Rumor is the last movement of a four-movement suite called Un Dulcito ("A Little Sweet"), mimicking the Latin American ballroom dances that inspired them, and the composer is delighted to have such distinguished artists give the premiere performance of his little rumba (rumbita?). The entire suite grew from Tangle, a tango written in March 2009 at the request of Jacksonville Symphony players Piotr Szewczyk and Alexei Romanenko, and both Rumor and Hoodoo (the first movement samba) include variations of the tune from Tangle. Adapted for string orchestra, Un Dulcito is scheduled for its first complete performance this fall by the Vero Beach High School Symphony.
Anton Arensky (1861-1906)
Piano Trio No. 1 in D Minor, op. 32 (1894)
I. Allegro moderato -- II. Scherzo (Allegro molto) -- III. Elegia (Adagio) -- IV. Finale (Allegro non troppo)
Russian composer, pianist, conductor and teacher Anton Arensky is of the generation between Rimsky-Korsakov (his teacher) and Rachmaninoff and Scriabin (his students). Nurtured by his parents who were both amateur musicians, by the time he was nine Arensky was already composing songs and piano pieces. He began studies at the St. Petersburg Conservatory in 1879, and upon being graduated with the Gold Medal in 1882 he immediately joined the faculty of the Moscow Conservatory, a marked distinction for a 21 year old. In Moscow he received friendly encouragement from Piotr Tchaikovsky, whose own international musical style had the greatest impact on Arensky's development as a composer, and, incidentally, whose brother Modest provided the libretto for one of Arensky's three operas. Arensky resigned his professorship in 1895 to return to St. Petersburg as director of the Imperial Chapel until 1901. The last five years of his life were spent composing and touring as a successful concert pianist and conductor, but Arensky had the reputation as an overactive drinker and gambler, and these addictions greatly undermined his health. He died from tuberculosis in a Finnish sanatorium a few months before his 45th birthday.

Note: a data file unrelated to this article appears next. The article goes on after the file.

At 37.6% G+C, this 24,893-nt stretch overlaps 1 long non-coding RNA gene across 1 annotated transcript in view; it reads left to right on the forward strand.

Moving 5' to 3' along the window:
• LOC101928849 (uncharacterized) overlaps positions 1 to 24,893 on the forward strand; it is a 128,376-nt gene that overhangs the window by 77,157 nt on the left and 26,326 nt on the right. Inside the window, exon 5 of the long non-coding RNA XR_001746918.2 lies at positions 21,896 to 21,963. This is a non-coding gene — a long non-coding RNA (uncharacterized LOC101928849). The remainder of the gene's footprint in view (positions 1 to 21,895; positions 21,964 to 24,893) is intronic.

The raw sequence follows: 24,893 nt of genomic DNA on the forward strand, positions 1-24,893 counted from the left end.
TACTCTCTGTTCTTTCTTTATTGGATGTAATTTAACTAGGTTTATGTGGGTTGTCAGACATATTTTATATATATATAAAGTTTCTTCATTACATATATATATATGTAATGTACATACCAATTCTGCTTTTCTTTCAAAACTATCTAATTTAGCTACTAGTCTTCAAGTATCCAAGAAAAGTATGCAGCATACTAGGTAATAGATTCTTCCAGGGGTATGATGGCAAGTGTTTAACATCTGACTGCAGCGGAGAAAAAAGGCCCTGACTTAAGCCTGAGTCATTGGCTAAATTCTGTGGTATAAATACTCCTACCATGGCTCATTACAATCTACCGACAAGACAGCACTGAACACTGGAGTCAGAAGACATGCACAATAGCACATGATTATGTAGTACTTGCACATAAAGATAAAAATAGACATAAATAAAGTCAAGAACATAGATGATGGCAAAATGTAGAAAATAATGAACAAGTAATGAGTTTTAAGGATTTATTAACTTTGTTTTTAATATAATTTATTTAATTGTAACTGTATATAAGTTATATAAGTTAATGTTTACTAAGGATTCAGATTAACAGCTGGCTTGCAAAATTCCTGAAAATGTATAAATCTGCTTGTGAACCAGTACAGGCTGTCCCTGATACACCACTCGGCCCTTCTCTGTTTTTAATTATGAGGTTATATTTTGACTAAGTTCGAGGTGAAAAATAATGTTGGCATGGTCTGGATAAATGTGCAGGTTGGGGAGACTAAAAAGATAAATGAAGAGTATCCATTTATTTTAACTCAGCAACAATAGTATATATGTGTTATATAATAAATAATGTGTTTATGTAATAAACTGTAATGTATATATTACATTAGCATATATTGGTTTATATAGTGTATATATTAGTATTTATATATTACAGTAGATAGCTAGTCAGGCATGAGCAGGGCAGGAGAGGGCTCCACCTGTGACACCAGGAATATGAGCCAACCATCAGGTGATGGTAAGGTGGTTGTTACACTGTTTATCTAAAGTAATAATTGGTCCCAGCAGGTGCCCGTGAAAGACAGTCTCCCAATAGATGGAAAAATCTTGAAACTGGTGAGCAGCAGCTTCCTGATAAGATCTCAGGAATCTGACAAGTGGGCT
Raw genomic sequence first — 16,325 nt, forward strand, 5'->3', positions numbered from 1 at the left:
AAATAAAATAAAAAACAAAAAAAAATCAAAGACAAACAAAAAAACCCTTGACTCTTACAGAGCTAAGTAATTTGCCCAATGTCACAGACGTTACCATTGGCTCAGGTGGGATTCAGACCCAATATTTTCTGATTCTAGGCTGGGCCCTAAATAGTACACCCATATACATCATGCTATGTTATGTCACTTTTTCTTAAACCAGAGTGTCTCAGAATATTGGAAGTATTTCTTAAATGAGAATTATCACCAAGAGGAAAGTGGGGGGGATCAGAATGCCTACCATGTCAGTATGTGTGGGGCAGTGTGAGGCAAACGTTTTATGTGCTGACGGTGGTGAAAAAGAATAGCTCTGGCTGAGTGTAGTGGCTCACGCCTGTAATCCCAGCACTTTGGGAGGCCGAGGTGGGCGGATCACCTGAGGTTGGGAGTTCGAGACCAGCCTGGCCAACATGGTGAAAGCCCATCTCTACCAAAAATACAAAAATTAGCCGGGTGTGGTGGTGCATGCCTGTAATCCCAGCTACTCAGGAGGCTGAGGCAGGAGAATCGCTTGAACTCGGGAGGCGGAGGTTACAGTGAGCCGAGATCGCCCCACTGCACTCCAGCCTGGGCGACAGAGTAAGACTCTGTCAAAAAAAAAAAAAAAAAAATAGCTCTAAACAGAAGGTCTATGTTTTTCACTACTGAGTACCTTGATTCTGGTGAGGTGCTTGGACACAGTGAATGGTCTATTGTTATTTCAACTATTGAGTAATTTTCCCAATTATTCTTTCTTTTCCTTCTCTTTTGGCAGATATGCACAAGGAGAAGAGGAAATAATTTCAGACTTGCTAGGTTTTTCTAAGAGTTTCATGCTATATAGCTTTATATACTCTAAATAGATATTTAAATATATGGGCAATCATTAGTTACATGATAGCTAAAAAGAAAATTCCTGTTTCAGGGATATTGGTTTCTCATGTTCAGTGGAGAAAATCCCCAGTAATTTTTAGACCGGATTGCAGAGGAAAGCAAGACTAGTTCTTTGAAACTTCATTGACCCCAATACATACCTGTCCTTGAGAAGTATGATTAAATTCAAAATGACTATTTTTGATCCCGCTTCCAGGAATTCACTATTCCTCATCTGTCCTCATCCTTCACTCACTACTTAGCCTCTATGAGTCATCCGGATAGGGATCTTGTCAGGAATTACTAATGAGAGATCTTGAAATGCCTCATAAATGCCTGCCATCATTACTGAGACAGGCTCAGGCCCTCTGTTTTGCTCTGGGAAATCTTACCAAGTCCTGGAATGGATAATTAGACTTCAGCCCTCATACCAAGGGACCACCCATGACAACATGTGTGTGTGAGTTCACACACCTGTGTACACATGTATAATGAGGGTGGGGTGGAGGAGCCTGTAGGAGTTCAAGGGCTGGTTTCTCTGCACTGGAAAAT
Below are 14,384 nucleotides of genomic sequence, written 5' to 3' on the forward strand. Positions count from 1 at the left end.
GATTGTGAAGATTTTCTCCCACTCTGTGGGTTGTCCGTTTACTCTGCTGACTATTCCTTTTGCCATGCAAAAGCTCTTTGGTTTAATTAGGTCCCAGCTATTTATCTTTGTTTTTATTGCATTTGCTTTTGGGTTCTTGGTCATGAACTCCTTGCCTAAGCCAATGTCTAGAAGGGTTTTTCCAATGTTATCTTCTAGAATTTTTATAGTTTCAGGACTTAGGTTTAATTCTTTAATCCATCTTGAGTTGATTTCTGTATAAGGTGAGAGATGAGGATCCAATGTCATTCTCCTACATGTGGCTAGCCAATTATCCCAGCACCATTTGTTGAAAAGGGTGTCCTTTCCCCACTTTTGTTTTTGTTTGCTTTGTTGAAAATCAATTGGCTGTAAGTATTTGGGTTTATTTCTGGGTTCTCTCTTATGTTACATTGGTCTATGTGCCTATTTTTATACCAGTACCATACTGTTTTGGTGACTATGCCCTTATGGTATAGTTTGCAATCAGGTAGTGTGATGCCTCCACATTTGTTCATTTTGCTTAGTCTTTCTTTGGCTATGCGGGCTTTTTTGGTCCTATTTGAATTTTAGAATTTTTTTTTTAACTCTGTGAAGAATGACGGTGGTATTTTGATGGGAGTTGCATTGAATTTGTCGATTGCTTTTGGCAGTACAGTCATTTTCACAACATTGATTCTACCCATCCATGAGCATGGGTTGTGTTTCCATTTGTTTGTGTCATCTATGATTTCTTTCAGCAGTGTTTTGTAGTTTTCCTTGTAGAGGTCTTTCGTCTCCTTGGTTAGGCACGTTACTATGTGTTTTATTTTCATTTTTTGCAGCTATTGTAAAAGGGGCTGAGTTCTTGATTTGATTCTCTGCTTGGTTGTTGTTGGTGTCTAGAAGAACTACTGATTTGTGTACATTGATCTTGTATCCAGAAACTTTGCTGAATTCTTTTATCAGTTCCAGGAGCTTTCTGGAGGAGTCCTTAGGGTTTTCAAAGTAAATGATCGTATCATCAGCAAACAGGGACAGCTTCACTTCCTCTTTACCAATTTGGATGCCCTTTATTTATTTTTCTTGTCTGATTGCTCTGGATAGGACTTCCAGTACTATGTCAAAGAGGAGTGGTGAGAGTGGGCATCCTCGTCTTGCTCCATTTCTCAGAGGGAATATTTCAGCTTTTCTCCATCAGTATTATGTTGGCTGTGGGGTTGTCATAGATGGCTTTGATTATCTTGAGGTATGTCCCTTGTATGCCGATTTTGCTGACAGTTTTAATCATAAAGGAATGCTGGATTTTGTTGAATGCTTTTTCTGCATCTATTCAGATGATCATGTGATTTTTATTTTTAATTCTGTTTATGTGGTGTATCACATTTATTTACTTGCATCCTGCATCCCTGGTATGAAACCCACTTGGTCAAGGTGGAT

Not long after Arensky's passing, Rimsky-Korsakov wrote in his memoirs that Arensky would be "soon forgotten" because he found the style of his former student to be too derivative of Rimsky himself and of Tchaikovsky (the latter influence is much greater than the former). Nonetheless, Arensky's works are now becoming more familiar as new recordings of his works are made available, and his Piano Trio No. 1, Op. 32, has retained its place in the repertoire and remains his most frequently performed extended composition. According to allmusic.com, this Trio has been released on at least 33 recordings, compared with only four released of Rimsky-Korsakov's Piano Trio. (In fairness, it should be mentioned that Rimsky-Korsakov's Trio was completed after his death by his son-in-law, composer Maximilian Steinberg, but even his most popular chamber work, the 1876 Quintet for piano, flute, clarinet, horn and bassoon, has only 12 recordings listed.)
Arensky's Piano Trio No. 1 was written in memory of cellist Karl Davidov, who had been director of the St. Petersburg conservatory while Arensky was a student there. The cello is featured prominently, no doubt in honor of Davidov, but it has been suggested perhaps also as a tribute to Arensky's father who likewise played the cello. Apparently using Mendelssohn's Piano Trio No. 1 in D Minor, op. 49, as a model, Arensky's Trio demonstrates his lyrical gifts as well as his deftness in organizing convincing musical discourse.